Preparing for the Move to Electrification

OEMs must find energy solutions that can effectively power the construction industry without further contributing to GHG emissions.

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Delta-Q Technologies

Electrification is not new to the original equipment manufacturer (OEM) world. The surge in electrification during the past decade illustrates its rising influence across multiple industries and in the global manufacturing conversation. Coupled with technological advances, such as automation and big data, electric and hybrid equipment continues to break ground among manufacturers.

Where fossil fuels were once the sole option for powering equipment, electrification is matching (and often exceeding) the performance and operational costs of combustion engine power sources. Further bolstering this trend of electrification is closing the cost of ownership gap between electric power and carbon dioxide (CO2) emitting counterparts. Increased regulatory pressure on manufacturers to reduce CO2 emissions is also requiring industries to look at alternative energy sources. With technology and affordability combining to make electrification more feasible, OEMs are looking at which electric solutions work best for their operations.

Why Should OEMs Switch to Electric and Hybrid Equipment?

International pressure on organizations, including OEMs, is growing to make the switch to electric vehicles (EVs) and hybrid vehicles to reduce greenhouse gas (GHG) emissions. Specific regulations vary from city to city and country to country, but the overwhelming strategy across all regulatory bodies is to reward manufacturers for lowering CO2 equivalents (CO2e). This reward structure is a practical response to the recent commitments that countries worldwide have made to achieving net-zero emissions by 2050. With the clock ticking toward this deadline, countries and the OEMs operating within them are becoming motivated to find energy solutions that can effectively power the industry without further contributing to GHG emissions.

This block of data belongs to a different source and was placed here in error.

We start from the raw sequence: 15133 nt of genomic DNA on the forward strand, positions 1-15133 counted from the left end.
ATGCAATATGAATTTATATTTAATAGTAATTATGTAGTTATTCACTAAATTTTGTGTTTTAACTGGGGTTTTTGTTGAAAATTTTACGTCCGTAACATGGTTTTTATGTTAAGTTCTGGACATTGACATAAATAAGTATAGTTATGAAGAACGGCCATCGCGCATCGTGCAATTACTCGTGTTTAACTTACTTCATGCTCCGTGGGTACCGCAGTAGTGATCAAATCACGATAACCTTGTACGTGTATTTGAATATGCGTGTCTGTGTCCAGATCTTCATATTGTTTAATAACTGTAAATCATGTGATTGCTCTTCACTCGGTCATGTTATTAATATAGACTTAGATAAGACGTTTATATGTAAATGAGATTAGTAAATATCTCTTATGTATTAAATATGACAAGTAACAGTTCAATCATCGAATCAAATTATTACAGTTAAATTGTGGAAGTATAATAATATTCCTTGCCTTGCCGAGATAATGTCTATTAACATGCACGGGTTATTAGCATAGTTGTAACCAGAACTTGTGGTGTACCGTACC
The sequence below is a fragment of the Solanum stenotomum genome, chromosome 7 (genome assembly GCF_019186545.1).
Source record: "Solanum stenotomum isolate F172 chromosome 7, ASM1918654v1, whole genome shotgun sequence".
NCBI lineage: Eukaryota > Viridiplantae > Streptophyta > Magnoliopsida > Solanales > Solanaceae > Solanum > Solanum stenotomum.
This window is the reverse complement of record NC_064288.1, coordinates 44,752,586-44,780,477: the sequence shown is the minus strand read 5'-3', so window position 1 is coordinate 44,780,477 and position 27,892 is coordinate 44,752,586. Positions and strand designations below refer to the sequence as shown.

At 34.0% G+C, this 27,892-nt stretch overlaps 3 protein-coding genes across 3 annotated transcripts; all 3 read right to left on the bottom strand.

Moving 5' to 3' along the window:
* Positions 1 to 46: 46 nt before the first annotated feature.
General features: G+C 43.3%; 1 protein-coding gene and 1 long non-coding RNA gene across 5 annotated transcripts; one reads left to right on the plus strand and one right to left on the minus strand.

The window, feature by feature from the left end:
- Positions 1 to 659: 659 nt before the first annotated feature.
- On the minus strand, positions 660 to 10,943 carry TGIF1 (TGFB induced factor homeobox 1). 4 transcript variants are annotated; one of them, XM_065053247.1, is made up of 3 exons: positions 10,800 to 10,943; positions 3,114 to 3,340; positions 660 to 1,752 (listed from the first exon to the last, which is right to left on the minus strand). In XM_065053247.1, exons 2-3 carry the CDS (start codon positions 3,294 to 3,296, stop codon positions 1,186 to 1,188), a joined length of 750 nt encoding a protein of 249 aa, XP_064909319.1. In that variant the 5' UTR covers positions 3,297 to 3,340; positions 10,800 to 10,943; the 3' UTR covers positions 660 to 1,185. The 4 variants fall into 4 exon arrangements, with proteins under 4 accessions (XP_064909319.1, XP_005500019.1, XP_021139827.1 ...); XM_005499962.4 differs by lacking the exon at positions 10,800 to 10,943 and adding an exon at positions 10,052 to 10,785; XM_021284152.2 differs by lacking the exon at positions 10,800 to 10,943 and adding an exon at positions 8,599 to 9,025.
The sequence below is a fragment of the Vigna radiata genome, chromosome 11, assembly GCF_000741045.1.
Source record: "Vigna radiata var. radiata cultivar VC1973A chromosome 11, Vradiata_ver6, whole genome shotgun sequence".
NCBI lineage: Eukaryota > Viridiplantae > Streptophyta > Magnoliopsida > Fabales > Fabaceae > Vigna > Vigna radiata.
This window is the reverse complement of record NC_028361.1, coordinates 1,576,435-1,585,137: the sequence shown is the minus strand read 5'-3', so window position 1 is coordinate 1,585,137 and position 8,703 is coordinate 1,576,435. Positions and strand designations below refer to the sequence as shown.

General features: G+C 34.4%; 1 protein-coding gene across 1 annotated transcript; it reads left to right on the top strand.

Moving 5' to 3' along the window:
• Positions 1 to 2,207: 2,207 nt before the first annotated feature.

Construction’s Role in GHG Emissions

Global regulatory bodies are heavily targeting the construction industry because of its position as one of the largest emitters of GHGs. However, until recently, it has been difficult for the industry to make the shift to electrification. The demands on construction equipment are rigorous and can vary drastically based on the project and site location. Previous iterations of electric equipment were often too costly or too cumbersome to warrant a switch from fuel-based models. 

Advancements in lithium batteries and their charging solutions have contributed significantly to the construction industry’s movement toward electric and hybrid equipment alternatives. Several recent developments make the conversion of heavy-duty equipment a realistic option:

  • The installation of onboard chargers on construction vehicles 
  • Offboard charging stations provide a steady supply of charged equipment 

Benefits of Going Electric

The two developments that have made electrification in construction more realistic speak to one of the pivotal differences between electric and fuel-based power: adaptability. In a fuel-driven application, the solution to extending power is to increase the amount of fuel burned. For battery-operated or hybrid vehicles, the answer is more nuanced.

Consider the difference between a standard light switch and one with a dimmer setting. The former only has two modes: “on” and “off.” The dimmer setting, however, has a range of brightness levels available to the user, depending on the scenario. The lighting needed for a winter night will likely be brighter than the lighting required during a summer evening. Similarly, electric and hybrid power solutions offer a range of power to users that fuel-power sources cannot.